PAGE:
Institutes

New TMC program will streamline clinical trials

TMC Institutional Review Board will reduce need for duplicate approvals


Photo by Cody Duty. Photo by Cody Duty.
By Ryan Holeywell | June 3, 2019

The Texas Medical Center launched a clinical research initiative this spring that will streamline research at multiple institutions, making the medical center an even more attractive place for industry partners.

The new TMC Institutional Review Board, part of the TMC Clinical Research Institute, will serve as the single “front door” for clinical trials conducted at multiple sites within the Texas Medical Center. This new protocol will minimize administrative complexity and maximize the opportunity for collaboration.

An Institutional Review Board, or IRB, is a committee that ensures clinical research is being conducted in an ethical way. All clinical research must be presented to an IRB before it can begin. Within the TMC, there are currently 29 IRBs, which means that researchers who want to conduct a trial at multiple sites may have to get IRB approvals from each site. Historically, obtaining IRB approvals from multiple TMC institutions can take up to two years.

But the TMC’s new unified IRB will change that. Now, instead of going from organization to organization for approval, researchers can get approval from a single body that is recognized by all TMC members. The new program will speed the pace at which some clinical trials can launch in the Texas Medical Center, accelerating the development of lifesaving treatments.

The new, unified TMC IRB includes board members who are clinical experts working within the medical center, as well as Certified IRB Professionals from Western IRB, a commercial IRB with more than 40 years of experience reviewing protocols.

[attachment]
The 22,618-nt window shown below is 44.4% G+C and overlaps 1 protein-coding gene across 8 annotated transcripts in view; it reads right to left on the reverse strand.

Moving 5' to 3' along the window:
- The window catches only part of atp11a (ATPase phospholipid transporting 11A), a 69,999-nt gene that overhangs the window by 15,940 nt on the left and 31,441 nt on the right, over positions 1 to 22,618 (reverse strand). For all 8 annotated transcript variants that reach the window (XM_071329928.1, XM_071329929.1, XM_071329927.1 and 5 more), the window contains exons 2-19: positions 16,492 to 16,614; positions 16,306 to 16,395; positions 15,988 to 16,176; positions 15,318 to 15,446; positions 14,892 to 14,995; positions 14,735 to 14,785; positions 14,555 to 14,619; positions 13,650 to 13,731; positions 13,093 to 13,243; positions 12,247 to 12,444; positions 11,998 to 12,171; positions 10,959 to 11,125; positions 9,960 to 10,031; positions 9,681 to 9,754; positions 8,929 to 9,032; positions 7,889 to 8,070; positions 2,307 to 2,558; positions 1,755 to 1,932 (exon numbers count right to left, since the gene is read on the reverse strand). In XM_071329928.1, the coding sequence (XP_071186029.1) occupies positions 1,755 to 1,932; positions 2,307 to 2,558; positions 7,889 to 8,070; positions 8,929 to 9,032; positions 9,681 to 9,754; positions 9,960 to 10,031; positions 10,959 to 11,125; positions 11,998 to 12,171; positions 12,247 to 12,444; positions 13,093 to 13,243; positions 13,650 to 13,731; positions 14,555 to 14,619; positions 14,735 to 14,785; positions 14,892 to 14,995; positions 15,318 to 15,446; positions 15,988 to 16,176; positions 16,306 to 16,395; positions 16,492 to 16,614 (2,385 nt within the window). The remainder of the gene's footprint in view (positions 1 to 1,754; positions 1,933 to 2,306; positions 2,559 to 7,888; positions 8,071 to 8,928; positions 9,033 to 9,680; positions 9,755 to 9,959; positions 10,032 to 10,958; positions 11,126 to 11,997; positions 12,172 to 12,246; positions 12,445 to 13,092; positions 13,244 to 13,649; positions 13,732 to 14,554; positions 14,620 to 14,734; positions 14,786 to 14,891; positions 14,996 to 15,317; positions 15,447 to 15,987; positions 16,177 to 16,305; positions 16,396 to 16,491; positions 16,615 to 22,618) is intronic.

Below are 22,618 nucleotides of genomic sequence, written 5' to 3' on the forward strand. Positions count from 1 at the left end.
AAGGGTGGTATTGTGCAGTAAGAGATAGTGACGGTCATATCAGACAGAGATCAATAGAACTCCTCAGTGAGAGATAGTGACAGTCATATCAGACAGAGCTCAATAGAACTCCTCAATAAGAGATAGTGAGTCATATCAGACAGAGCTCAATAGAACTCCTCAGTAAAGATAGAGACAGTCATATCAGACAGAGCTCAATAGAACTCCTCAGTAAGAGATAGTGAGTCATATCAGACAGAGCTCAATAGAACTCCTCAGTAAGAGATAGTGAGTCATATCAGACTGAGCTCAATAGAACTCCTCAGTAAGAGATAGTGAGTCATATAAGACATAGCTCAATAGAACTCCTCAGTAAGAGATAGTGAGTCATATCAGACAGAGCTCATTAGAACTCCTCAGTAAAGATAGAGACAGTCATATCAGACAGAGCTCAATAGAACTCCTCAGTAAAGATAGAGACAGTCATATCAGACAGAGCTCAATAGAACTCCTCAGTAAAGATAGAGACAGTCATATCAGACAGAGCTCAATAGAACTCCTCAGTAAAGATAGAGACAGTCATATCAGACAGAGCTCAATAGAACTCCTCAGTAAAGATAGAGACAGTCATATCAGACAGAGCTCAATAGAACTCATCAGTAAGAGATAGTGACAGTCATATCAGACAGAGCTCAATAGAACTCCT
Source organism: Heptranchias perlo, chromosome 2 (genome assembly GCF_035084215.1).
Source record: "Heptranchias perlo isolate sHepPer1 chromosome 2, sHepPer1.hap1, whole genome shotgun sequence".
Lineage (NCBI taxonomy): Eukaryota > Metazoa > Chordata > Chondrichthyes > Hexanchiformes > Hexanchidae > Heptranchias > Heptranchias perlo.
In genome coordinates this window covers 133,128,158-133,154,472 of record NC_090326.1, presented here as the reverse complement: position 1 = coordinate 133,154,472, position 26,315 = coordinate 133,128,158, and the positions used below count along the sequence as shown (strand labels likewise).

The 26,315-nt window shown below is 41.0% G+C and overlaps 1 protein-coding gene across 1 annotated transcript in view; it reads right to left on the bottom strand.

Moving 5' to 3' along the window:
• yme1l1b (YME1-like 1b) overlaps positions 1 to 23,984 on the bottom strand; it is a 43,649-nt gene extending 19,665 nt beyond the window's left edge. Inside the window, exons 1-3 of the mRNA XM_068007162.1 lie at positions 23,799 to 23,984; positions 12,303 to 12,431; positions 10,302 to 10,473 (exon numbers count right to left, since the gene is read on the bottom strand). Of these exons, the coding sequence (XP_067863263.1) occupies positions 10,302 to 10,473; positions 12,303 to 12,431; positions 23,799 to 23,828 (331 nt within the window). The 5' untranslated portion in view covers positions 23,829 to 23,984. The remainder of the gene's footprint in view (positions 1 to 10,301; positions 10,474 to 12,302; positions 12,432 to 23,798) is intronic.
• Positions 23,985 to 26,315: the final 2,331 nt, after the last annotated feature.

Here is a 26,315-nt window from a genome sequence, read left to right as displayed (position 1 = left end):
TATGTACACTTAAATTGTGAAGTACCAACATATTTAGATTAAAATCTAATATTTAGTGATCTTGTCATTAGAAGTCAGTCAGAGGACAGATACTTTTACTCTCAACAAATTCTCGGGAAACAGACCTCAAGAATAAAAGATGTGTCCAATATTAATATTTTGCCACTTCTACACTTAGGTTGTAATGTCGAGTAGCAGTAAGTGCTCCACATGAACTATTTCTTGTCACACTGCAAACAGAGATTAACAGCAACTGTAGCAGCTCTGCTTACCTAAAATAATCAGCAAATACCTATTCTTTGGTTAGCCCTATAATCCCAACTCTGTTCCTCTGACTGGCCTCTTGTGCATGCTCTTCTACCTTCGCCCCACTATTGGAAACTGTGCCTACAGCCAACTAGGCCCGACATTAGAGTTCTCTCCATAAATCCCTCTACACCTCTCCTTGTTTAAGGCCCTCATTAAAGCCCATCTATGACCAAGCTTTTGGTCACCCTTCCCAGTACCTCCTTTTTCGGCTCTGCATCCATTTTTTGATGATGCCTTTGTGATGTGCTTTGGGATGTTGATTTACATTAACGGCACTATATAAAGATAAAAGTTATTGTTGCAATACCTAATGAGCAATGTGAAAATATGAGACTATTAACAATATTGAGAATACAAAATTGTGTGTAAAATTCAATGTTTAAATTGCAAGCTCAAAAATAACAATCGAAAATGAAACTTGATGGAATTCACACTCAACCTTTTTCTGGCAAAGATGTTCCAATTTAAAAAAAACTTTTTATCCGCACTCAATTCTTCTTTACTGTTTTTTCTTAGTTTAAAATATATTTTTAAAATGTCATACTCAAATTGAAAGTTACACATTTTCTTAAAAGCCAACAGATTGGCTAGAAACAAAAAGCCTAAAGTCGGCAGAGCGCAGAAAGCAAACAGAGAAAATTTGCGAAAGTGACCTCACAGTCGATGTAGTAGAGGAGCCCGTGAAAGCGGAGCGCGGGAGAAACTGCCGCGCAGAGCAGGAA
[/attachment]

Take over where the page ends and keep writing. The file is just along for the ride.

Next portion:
For researchers already on campus, a unified TMC IRB makes it easier to gain necessary approvals when they seek to collaborate with other institutions. It will also be a boon for startups and major companies who hope to take advantage of the vast patient population seeking care at TMC member institutions.

Experts say the TMC IRB could be especially useful for research on rare diseases, where there may be only a handful of patients scattered across Texas Medical Center institutions.

Bert Wilkins, of Western IRB, said the TMC IRB is most likely to be used for phase II and phase III drug trials. “It’s far more efficient if you’re dealing with an IRB once, instead of up to 29 times,” said Wilkins, who serves as the TMC IRB chair. “The ability to tap into that environment and to make this a seamless process will increase the amount of research here.”

The program will also grant researchers access to a more diverse set of patients, ensuring their results have broader impact, said Steven Kornblau, M.D., a professor in the leukemia and stem cell transplantation departments at The University of Texas MD Anderson Cancer Center who serves on the new IRB board.

The TMC IRB will also ease logistical challenges for researchers. “If you’re a pharmaceutical company, supervising one trial is less of a headache than supervising multiple trials in separate institutions,” Kornblau said.

To learn more about how to work with the TMC IRB, please contact TMCClinicalResearch@tmc.edu.




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